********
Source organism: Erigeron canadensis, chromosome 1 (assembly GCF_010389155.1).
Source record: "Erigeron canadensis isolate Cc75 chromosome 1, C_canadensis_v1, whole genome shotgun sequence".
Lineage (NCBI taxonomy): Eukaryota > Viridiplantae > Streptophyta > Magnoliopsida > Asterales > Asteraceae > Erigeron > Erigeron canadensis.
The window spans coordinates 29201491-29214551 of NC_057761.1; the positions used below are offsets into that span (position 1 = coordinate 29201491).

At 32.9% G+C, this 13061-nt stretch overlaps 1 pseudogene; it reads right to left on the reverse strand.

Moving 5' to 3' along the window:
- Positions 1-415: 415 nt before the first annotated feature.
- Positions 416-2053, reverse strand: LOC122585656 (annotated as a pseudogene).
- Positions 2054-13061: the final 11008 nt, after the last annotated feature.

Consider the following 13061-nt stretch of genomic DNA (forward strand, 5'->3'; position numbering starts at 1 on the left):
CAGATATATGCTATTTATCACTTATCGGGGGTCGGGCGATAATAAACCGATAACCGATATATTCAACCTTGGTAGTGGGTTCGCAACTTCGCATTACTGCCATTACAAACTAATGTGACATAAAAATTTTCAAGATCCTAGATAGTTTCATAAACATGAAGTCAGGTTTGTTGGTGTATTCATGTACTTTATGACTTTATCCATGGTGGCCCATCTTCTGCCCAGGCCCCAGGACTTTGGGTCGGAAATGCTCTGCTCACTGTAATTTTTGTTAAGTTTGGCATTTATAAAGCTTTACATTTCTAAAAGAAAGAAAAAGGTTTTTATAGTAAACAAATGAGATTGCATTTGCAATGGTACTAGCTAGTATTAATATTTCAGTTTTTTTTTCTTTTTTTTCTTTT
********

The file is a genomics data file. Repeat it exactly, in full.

Source organism: Erigeron canadensis, chromosome 1 (assembly GCF_010389155.1).
Source record: "Erigeron canadensis isolate Cc75 chromosome 1, C_canadensis_v1, whole genome shotgun sequence".
Lineage (NCBI taxonomy): Eukaryota > Viridiplantae > Streptophyta > Magnoliopsida > Asterales > Asteraceae > Erigeron > Erigeron canadensis.
The window spans coordinates 29201491-29214551 of NC_057761.1; the positions used below are offsets into that span (position 1 = coordinate 29201491).

At 32.9% G+C, this 13061-nt stretch overlaps 1 pseudogene; it reads right to left on the reverse strand.

Moving 5' to 3' along the window:
- Positions 1-415: 415 nt before the first annotated feature.
- Positions 416-2053, reverse strand: LOC122585656 (annotated as a pseudogene).
- Positions 2054-13061: the final 11008 nt, after the last annotated feature.

Consider the following 13061-nt stretch of genomic DNA (forward strand, 5'->3'; position numbering starts at 1 on the left):
CAGATATATGCTATTTATCACTTATCGGGGGTCGGGCGATAATAAACCGATAACCGATATATTCAACCTTGGTAGTGGGTTCGCAACTTCGCATTACTGCCATTACAAACTAATGTGACATAAAAATTTTCAAGATCCTAGATAGTTTCATAAACATGAAGTCAGGTTTGTTGGTGTATTCATGTACTTTATGACTTTATCCATGGTGGCCCATCTTCTGCCCAGGCCCCAGGACTTTGGGTCGGAAATGCTCTGCTCACTGTAATTTTTGTTAAGTTTGGCATTTATAAAGCTTTACATTTCTAAAAGAAAGAAAAAGGTTTTTATAGTAAACAAATGAGATTGCATTTGCAATGGTACTAGCTAGTATTAATATTTCAGTTTTTTTTTCTTTTTTTTCTTTT